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Fire co. house raffle hopes to raise funds

The Girdletree Volunteer Fire Company paid to construct this home in Greenbackville, Virginia, to include it as the prize in a raffle being held June 1 in hopes of raising additional funds for the fire company.

By Victor Fernandes, Staff Writer

(March 28, 2019) The popular “Cash & Bike Bash” event has annually been a profitable day for the Girdletree Volunteer Fire Company.

Yet the fundraiser’s 15th anniversary, set for June 1 at the firehouse on Snow Hill Road in Girdletree, features a grand prize four years in the making, literally and figuratively. Less than 10 miles south of this tiny Worcester County town, and just across the state line in Greenbackville, Va., lies a home that was built with one purpose — to help the fire company continue to protect the few hundred residents of Girdletree.

It took raising money through fundraisers since 2015 to construct the home that one lucky raffle ticket holder could win, which was difficult, fire company treasurer and fundraising committee chairman Jeff McMahon said, because “we don’t have a very big base to be able to raise funds.”

The Girdletree Volunteer Fire Company, like several other Worcester County fire companies, receives government funding on state and county levels. The rest comes from ingenuity and hard work, which is why volunteers tackled a challenging fundraising campaign that has grown in popularity through social media marketing they hope stretches from Girdletree to major metropolitan areas in Philadelphia, Baltimore and Washington, D.C.

“About 15, 20 years ago, a group of us got together and we decided if we’re going to raise funds we’re limited, [so] we have to think outside the box,” said McMahon, a Girdletree volunteer for 39 years. Ocean Pines Fire Department President David Van Gasbeck, a longtime volunteer firefighter, said additional funding maintains, if not improves upon, emergency vehicles and equipment that play key roles in providing high-quality support.

“That money doesn’t always come operationally from the municipality,” Van Gasbeck said.

A raffle with a house as the grand prize isn’t necessarily unique, McMahon said. McMahon said the fundraising committee copied the idea from Ocean Pines Fire Department, which held house raffles for many years through 2017.

“We were very successful for a number of years, not only getting the community to support us, but to get the tourists that come here from May through October to support us,” Van Gasbeck said. “The house was done early enough in the June or July timeframe that individuals could come in and look at the house.”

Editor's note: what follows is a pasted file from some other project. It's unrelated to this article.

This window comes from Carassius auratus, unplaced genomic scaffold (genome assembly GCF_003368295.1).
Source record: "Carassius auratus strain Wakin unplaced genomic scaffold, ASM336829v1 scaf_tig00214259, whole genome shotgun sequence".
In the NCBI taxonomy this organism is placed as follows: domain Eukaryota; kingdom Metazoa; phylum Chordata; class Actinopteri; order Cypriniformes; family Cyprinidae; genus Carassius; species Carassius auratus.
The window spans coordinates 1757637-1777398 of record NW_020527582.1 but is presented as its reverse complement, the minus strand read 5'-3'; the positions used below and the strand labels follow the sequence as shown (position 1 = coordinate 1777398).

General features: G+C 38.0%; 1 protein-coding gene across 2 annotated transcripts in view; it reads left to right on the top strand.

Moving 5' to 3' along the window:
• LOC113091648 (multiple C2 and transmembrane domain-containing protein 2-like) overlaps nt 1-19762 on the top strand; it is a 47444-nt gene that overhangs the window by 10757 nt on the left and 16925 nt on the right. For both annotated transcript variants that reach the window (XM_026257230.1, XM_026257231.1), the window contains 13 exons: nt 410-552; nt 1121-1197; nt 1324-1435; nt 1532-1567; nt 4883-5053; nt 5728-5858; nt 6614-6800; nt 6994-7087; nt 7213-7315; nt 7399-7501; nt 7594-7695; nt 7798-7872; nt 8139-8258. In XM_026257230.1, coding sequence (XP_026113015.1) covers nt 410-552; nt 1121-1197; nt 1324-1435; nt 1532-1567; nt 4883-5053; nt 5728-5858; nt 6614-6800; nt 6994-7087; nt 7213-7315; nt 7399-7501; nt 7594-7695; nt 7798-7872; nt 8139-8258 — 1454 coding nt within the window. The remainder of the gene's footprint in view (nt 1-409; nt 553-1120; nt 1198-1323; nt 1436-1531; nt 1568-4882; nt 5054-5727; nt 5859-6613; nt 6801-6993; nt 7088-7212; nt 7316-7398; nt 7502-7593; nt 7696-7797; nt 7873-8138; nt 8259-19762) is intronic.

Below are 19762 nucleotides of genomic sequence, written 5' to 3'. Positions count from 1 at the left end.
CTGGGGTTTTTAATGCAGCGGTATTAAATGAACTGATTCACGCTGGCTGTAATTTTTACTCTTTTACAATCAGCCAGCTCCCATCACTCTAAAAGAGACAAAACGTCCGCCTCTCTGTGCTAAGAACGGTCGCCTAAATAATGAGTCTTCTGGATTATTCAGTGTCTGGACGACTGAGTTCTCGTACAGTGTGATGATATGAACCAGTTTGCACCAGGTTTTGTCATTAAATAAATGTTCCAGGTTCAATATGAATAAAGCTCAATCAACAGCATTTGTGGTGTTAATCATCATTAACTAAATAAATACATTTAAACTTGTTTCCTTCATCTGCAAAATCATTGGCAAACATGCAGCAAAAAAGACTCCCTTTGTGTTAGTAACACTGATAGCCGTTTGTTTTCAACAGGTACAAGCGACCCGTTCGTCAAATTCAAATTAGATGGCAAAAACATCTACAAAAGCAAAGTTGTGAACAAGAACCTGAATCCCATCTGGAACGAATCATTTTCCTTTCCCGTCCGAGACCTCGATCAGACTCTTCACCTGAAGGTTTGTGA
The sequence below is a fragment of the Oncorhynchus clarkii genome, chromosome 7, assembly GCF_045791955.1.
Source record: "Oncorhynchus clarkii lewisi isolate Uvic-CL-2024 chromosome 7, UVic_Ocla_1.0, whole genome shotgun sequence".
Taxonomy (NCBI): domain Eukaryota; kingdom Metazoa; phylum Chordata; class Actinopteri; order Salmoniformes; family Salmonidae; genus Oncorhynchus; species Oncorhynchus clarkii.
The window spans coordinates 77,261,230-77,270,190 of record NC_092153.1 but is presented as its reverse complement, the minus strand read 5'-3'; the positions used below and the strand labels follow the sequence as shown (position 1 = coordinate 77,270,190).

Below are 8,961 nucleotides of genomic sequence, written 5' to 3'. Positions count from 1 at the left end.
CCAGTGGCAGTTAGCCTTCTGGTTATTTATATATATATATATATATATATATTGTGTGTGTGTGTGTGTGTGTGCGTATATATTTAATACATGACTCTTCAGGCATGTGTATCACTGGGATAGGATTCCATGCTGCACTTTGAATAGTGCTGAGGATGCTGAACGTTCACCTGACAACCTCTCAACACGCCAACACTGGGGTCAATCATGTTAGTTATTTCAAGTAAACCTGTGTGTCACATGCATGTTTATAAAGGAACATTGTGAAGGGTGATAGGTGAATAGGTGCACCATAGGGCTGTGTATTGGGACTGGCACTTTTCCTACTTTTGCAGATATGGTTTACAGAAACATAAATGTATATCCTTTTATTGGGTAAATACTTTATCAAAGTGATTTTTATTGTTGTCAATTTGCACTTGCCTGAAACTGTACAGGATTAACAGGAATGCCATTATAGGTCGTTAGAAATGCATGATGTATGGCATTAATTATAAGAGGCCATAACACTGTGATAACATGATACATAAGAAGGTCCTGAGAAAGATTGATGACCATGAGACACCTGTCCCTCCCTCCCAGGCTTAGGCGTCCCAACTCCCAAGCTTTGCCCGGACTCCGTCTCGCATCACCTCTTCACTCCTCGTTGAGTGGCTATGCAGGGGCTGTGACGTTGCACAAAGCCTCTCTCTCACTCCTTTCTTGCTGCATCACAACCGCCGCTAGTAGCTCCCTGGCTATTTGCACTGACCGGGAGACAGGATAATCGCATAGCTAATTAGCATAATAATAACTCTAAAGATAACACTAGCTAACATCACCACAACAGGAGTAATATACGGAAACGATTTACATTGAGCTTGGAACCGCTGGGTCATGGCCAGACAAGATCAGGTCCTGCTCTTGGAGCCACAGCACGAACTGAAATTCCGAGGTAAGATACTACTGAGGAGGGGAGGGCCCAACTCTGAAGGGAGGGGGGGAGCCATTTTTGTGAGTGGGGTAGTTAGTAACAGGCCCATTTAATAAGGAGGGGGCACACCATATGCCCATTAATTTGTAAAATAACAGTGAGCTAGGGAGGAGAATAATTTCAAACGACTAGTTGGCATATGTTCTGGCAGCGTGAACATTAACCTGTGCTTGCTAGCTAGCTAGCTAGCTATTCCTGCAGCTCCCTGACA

Girdletree’s groundbreaking occurred last fall and the house was completed two months ago. It’s a short walk from the plot of land that could be home to Girdletree’s next house raffle prize in two years if, McMahon said, “if we feel as if it was worth the effort and we made enough money.”

Van Gasbeck said Ocean Pines Fire Department’s board of directors voted against continuing house raffles after 2017, when the fundraiser grew less cost-effective because of increasing costs to build homes. After holding a cash raffle in 2018, OPFD is holding a truck raffle this year, with the winner taking home a 2019 Chevrolet Silverado in October.

Since government money can’t be spent on organizing fundraisers, Girdletree’s fundraising committee relied on funds raised through other fundraisers held in the past four years to cover construction and other costs.

McMahon said he’s hopeful Girdletree’s fire company will sell at least the 2,000 of the $100 tickets needed to break even financially or, better yet, turn a profit. The raffle winner can choose between accepting the house, valued at $170,000, or a cash option totaling $100,000.

“It’s a huge event,” McMahon said of the Cash & Bike Bash day, also headlined by a raffle featuring a Harley Davidson motorcycle valued at about $24,000. Other local fire companies hold raffles with cash and guns as prizes. Whatever it takes, local fire companies do it to raise money.

“You have to be able to earn some of that money … because municipalities nowadays just simply can’t afford to it,” Van Gasbeck said.